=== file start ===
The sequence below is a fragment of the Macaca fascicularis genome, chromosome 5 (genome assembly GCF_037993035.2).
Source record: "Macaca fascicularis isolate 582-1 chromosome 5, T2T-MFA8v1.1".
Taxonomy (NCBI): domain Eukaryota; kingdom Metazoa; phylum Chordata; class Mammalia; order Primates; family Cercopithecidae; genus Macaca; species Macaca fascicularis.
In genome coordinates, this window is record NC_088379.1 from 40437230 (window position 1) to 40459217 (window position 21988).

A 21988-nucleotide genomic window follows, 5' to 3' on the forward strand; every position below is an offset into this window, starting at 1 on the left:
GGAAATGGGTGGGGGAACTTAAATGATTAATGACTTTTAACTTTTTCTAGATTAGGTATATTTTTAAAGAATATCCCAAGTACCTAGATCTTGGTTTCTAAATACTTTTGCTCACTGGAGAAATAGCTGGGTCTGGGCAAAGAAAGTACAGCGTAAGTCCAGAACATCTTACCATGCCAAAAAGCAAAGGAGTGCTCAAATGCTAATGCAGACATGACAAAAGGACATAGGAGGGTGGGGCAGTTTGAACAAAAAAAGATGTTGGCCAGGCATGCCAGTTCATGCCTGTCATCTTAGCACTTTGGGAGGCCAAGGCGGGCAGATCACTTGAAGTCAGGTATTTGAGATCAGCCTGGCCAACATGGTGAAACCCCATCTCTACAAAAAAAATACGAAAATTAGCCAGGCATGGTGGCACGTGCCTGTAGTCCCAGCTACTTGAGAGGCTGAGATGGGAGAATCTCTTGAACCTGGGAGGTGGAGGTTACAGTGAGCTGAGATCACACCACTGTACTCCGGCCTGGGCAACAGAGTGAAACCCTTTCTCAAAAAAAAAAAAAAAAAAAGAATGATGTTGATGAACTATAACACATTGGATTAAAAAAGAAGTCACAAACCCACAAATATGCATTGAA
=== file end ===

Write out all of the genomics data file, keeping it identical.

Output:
The sequence below is a fragment of the Macaca fascicularis genome, chromosome 5 (genome assembly GCF_037993035.2).
Source record: "Macaca fascicularis isolate 582-1 chromosome 5, T2T-MFA8v1.1".
Taxonomy (NCBI): domain Eukaryota; kingdom Metazoa; phylum Chordata; class Mammalia; order Primates; family Cercopithecidae; genus Macaca; species Macaca fascicularis.
In genome coordinates, this window is record NC_088379.1 from 40437230 (window position 1) to 40459217 (window position 21988).

A 21988-nucleotide genomic window follows, 5' to 3' on the forward strand; every position below is an offset into this window, starting at 1 on the left:
GGAAATGGGTGGGGGAACTTAAATGATTAATGACTTTTAACTTTTTCTAGATTAGGTATATTTTTAAAGAATATCCCAAGTACCTAGATCTTGGTTTCTAAATACTTTTGCTCACTGGAGAAATAGCTGGGTCTGGGCAAAGAAAGTACAGCGTAAGTCCAGAACATCTTACCATGCCAAAAAGCAAAGGAGTGCTCAAATGCTAATGCAGACATGACAAAAGGACATAGGAGGGTGGGGCAGTTTGAACAAAAAAAGATGTTGGCCAGGCATGCCAGTTCATGCCTGTCATCTTAGCACTTTGGGAGGCCAAGGCGGGCAGATCACTTGAAGTCAGGTATTTGAGATCAGCCTGGCCAACATGGTGAAACCCCATCTCTACAAAAAAAATACGAAAATTAGCCAGGCATGGTGGCACGTGCCTGTAGTCCCAGCTACTTGAGAGGCTGAGATGGGAGAATCTCTTGAACCTGGGAGGTGGAGGTTACAGTGAGCTGAGATCACACCACTGTACTCCGGCCTGGGCAACAGAGTGAAACCCTTTCTCAAAAAAAAAAAAAAAAAAAGAATGATGTTGATGAACTATAACACATTGGATTAAAAAAGAAGTCACAAACCCACAAATATGCATTGAA